The organization that combats drug use in world sports has officially declared that Russia’s anti-doping agency doesn’t comply with international rules. It’s another blow to Russian track and field stars, who already face a provisional ban — which Russia says it won’t contest — for alleged doping violations that could keep them from competing at the 2016 Summer Olympics in Rio.
The doping scandal threatens to keep Russia from Olympic triumphs like the kind they had at the women’s 800-meter final at the 2012 Games in London. Russia’s Mariya Savinova and her teammate Ekaterina Poistogova held back for the first half of the race, then suddenly shot ahead. Savinova put on a burst of speed that put her well ahead of a very fast pack, and won the gold with plenty of power to spare.
The Olympic announcer was amazed: “What a strange way to run the race,” he said. “It looks as if she’s got miles of running in her left.”
Poistogova took the bronze medal, and the two women posed proudly, wrapped in the white, blue and red Russian flag.
A special report commissioned by the World Anti-Doping Agency now says that neither of those athletes should have been allowed to compete, because they had drug-test profiles that indicated they were doping. The report recommended that they and three other Russian track stars be banned from the sport for life. Three of the athletes have denied the allegations.
Russia’s sports minister, Vitaly Mutko, says Russia will reform its program, but he insists that Russia shouldn’t be singled out for what he calls “an evil that all countries are struggling with.”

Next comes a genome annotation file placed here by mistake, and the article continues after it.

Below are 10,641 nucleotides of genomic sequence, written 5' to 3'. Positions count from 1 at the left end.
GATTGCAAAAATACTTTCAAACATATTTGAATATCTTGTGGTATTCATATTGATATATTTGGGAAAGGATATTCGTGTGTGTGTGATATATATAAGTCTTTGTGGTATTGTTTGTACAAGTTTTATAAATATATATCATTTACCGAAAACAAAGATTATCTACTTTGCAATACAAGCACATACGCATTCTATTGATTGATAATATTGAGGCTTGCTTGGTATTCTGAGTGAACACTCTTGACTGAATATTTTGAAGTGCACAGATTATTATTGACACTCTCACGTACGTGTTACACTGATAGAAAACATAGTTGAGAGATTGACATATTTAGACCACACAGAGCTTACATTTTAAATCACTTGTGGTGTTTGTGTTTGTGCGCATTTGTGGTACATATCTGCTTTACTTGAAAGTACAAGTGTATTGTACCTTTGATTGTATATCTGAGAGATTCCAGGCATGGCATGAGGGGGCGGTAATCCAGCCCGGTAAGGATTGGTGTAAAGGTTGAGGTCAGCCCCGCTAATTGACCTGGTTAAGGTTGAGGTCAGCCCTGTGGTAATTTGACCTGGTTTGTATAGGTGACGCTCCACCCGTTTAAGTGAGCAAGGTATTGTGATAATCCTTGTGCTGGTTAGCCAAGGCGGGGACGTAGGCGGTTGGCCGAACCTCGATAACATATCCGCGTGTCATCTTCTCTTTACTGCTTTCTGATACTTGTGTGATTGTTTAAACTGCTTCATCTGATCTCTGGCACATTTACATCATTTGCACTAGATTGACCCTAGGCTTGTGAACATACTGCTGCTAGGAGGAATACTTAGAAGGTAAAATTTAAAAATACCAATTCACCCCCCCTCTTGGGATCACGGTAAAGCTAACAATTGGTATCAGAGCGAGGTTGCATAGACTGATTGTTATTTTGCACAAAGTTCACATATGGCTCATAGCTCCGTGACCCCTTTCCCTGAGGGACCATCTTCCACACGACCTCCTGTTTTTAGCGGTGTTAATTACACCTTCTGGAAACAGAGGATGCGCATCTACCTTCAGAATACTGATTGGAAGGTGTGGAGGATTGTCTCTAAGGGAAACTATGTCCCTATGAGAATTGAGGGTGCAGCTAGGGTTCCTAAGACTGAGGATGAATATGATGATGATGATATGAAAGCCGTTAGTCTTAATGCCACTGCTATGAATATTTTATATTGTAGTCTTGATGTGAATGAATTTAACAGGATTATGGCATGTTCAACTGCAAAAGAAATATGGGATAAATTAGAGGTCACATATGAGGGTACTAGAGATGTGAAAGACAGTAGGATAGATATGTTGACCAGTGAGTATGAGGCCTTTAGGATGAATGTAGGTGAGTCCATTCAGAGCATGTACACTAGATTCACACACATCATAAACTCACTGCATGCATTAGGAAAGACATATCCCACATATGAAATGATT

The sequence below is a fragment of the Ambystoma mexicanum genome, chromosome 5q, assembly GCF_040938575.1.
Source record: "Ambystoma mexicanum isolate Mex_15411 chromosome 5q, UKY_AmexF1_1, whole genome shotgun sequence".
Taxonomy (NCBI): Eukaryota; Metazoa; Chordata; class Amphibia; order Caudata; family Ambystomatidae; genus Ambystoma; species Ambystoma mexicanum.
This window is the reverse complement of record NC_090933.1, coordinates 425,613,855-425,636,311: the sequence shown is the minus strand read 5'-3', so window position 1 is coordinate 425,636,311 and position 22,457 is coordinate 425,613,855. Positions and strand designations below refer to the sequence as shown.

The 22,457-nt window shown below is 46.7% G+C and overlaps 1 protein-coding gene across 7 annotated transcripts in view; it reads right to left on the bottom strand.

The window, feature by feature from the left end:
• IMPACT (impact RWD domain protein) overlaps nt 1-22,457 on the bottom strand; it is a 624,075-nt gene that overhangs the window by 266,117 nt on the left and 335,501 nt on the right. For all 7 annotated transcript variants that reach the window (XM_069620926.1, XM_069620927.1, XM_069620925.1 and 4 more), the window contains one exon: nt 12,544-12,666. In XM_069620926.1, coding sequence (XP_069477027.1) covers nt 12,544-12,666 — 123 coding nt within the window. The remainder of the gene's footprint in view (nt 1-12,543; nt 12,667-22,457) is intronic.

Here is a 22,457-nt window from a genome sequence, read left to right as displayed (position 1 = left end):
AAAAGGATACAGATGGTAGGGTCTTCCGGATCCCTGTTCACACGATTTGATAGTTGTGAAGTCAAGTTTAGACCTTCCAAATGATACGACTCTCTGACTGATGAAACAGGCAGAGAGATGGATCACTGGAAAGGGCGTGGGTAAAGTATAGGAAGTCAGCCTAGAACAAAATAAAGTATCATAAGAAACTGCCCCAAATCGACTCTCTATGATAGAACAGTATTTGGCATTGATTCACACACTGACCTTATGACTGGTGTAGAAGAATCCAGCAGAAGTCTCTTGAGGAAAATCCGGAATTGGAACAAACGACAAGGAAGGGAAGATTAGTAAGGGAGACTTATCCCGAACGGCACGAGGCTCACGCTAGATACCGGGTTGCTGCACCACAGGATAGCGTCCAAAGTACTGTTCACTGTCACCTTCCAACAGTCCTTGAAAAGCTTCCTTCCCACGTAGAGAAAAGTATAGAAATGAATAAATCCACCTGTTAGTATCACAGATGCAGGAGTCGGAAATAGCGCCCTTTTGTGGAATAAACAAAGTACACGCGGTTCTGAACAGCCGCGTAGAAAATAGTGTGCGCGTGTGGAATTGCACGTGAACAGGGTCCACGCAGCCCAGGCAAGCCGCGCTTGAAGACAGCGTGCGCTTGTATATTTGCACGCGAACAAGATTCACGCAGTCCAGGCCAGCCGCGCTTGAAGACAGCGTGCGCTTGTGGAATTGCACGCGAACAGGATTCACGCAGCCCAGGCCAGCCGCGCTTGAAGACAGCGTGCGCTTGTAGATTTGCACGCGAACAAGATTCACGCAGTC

Statistics issued by the World Anti-Doping Agency last June indicate that Russia does, in fact, have a bigger problem than most. The figures, from 2013, show that Russia was the world leader in doping violations, with 225 that year — 42 of them in track and field. Turkey was next, with 188. The United States was in 11th place, with 43 doping violations.
The independent commission that issued the latest report put the blame squarely on the Russian sports minister and other top officials.
The commission chairman, Richard Pound, says they must have known what was going on.
“All of this could not have happened and continued to happen without the knowledge of, and either actual or implied consent, of the state authorities,” he says.
Those same authorities are the ones now in charge of reforming the anti-doping system.
Russian officials and prominent athletes have appeared on state-run media, complaining that all Russian athletes are being subjected to collective punishment for the misdeeds of a few.
Pole vault champion Yelena Isinbayeva condemned the International Association of Athletic Federations for its decision Nov. 14 to ban Russian track and field athletes from international competitions. “What the IAAF decided was something I consider totally unjust and not fair to honest, clean athletes,” she said.
Isinbayeva and many of her teammates still hope to compete in Rio next summer, but athletes from other countries, such as former U.S. Olympic hurdler Edwin Moses, have called for the Russian team to be banned explicitly from the Olympics.
He says the doping allegations mean that Russian cheating deprived clean athletes from other countries of their chance to win a medal.